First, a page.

Short answer: fragmentation is drive specific and it is not preserved across a copy.
In fact, if done in the right way, a copy can actually be one way to defragment a drive.
Let me explain why that’s so.
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Fragmentation is about the destination
If you have a highly fragmented file and you’re copying it to another drive that is not fragmented then it’s very likely that the file will also not be fragmented.
Fragmentation happens when the file is written, and is thus dependent on the characteristics of the destination drive.
As the file is being written it’s broken into “chunks”, and those chunks are then placed wherever there’s room on the destination drive. The operating system looks to find room on the disk to place each chunk. On a highly fragmented disk it’s often the case that a few chunks of the file goes here, a few go there, a a few more go over there, and so on. The result is that the chunks are scattered all over the disk; in other words: a fragmented file.
On the other hand on a disk that’s not very fragmented at all, then typically, the chunks can all be placed next to each other, one after the other. On other words a not-fragmented or “contiguous” file.
But it had nothing to do with where the file came from, it’s all about the disk that the file is being written to.
Nit: it’s really about free space fragmentation
I’ve been talking about “the disk” being fragmented, but in reality what matters with a file being copied in is only the fragmentation of the free space on the disk. It doesn’t really matter how fragmented the existing files are. If the “holes” that the “chunks” of our copied file will be written to are all scattered, the result is a fragmented file.
It is actually possible to have a disk with highly fragmented existing files, yet with a fairly large contiguous free space.
It’s just very rare. In most cases if the files on the disk are highly fragmented, then so is the free space. Thus it’s easier to talk about “the disk” being fragmented or not.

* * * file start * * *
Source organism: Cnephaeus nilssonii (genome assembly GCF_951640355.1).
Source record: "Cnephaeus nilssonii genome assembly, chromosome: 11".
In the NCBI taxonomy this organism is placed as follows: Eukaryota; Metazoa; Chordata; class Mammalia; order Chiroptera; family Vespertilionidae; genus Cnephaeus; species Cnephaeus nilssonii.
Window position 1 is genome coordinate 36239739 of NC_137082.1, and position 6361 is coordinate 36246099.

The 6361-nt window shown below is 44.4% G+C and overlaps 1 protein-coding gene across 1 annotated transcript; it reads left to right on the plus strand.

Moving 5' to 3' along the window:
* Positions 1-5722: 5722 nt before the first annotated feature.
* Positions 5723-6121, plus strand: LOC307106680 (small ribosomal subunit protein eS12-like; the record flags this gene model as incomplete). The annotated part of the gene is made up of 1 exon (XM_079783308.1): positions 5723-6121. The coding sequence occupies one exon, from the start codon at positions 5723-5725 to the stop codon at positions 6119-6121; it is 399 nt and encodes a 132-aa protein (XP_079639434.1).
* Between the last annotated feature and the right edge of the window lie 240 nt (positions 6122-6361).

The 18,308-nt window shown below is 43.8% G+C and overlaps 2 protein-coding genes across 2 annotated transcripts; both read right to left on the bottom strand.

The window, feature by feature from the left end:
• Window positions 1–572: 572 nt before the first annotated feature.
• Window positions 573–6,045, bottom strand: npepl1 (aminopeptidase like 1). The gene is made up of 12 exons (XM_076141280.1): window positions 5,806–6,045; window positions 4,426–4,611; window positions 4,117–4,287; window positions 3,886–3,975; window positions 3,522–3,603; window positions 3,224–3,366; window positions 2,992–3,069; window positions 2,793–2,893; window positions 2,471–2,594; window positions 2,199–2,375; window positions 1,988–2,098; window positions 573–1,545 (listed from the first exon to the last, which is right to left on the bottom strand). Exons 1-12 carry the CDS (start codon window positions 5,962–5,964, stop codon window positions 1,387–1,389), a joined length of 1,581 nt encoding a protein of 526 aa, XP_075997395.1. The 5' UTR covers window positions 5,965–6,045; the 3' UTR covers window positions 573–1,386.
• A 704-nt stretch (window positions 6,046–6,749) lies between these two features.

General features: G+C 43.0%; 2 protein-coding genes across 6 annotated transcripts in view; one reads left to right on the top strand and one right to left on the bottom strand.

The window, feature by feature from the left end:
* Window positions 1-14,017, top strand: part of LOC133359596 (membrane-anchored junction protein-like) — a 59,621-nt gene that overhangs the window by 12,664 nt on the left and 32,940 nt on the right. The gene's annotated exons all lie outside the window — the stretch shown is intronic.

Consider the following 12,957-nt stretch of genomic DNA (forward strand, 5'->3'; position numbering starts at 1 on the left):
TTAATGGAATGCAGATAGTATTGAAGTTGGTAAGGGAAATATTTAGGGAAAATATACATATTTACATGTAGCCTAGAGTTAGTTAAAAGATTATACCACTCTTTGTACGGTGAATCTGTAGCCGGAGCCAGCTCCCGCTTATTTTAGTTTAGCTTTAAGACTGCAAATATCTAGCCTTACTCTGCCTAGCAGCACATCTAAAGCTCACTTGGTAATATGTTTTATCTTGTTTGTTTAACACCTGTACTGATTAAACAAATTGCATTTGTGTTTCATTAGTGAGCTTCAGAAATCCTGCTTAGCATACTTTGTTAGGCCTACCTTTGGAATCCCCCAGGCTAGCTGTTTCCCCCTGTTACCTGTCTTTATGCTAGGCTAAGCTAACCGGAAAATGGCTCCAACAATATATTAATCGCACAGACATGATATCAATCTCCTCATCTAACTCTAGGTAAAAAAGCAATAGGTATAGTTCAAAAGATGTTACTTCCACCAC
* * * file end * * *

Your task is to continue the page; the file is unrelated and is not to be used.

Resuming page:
Copy: the poor mans’s defragger
Let’s take our example to an extreme.
We often defragment our hard drives, and we pretty much understand how that works. A little piece of software goes in there and basically shuffles all the chunks of the various files around so that they’re laying next to each other contiguously. The result is a defragemented disk.
Another approach that’s even sometimes faster (if you’ve got the hardware and the space to do it) is this:
- Copy absolutely everything off your your hard drive a simple file copy operation to some other drive. External disks are handy for this.
- Erase the first hard drive. The quick technique is to format it, but in reality any approach that removes everything will do.
- Copy everything back.
You now have a defragmented drive.
The “trick” is simply this: an empty drive is by definition a defragmented drive because there simply aren’t any “chunks” of files at all. As you copy files back to the drive the chunks are laid out contiguously since there are no pre-existing files to work around. The net result is a completely defragmented drive. (Caution: this assumes files are copied one at a time. Accelerators that try to copy several files at once can cause fragmentation as the copies compete for the free space on the drive.)
Sadly, this is difficult to perform on a system drive since Windows is running and has files open, and thus prevents those files from being copied. That’s why I stressed copying absolutely everything.
That, and the need for enough disk space to hold a copy of, are the biggest reasons you won’t see this technique being used very often.